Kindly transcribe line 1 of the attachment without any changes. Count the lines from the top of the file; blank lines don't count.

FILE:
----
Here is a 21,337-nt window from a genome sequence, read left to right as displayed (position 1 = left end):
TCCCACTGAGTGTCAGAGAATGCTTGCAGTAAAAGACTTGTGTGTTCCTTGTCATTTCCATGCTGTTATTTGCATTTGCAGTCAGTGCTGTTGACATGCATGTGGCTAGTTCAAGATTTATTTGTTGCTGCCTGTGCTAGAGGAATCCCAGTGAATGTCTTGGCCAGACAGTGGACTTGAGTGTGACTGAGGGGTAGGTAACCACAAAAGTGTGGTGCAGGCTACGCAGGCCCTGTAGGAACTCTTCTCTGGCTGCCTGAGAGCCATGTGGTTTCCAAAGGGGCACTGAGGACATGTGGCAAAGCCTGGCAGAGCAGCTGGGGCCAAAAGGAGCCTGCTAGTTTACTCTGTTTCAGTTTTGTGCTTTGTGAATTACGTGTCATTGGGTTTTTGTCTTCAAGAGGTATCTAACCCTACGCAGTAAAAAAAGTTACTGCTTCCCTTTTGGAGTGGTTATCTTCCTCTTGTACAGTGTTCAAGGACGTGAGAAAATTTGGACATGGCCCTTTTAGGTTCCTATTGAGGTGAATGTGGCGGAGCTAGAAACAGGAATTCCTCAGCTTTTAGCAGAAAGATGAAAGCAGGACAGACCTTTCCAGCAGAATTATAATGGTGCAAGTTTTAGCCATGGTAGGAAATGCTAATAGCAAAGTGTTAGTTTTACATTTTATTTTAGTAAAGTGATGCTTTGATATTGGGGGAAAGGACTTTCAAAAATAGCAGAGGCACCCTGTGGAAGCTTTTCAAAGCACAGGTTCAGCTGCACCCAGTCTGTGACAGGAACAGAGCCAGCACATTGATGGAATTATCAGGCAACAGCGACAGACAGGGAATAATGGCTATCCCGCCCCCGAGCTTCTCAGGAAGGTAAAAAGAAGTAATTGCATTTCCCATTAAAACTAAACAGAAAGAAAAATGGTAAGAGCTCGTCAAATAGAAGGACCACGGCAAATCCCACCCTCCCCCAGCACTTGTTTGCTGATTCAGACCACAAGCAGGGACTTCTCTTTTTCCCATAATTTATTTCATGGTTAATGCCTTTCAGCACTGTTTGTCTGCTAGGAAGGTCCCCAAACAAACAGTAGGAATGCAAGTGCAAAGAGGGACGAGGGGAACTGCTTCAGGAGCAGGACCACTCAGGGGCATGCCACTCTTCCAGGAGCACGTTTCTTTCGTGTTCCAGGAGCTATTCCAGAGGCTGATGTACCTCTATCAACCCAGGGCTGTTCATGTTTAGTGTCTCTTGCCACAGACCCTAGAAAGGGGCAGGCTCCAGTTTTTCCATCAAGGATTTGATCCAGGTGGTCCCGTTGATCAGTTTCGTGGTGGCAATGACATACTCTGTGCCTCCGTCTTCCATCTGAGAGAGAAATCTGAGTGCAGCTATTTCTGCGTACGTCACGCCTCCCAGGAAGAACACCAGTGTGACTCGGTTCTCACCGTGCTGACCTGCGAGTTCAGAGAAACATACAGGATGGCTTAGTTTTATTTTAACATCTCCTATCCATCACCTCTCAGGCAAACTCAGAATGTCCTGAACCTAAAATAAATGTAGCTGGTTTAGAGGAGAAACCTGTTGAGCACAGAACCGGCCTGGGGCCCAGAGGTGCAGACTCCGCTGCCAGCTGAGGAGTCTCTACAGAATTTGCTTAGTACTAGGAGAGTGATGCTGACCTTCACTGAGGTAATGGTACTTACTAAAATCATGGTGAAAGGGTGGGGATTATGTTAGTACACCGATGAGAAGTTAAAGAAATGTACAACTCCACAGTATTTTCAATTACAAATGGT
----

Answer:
Here is a 21,337-nt window from a genome sequence, read left to right as displayed (position 1 = left end):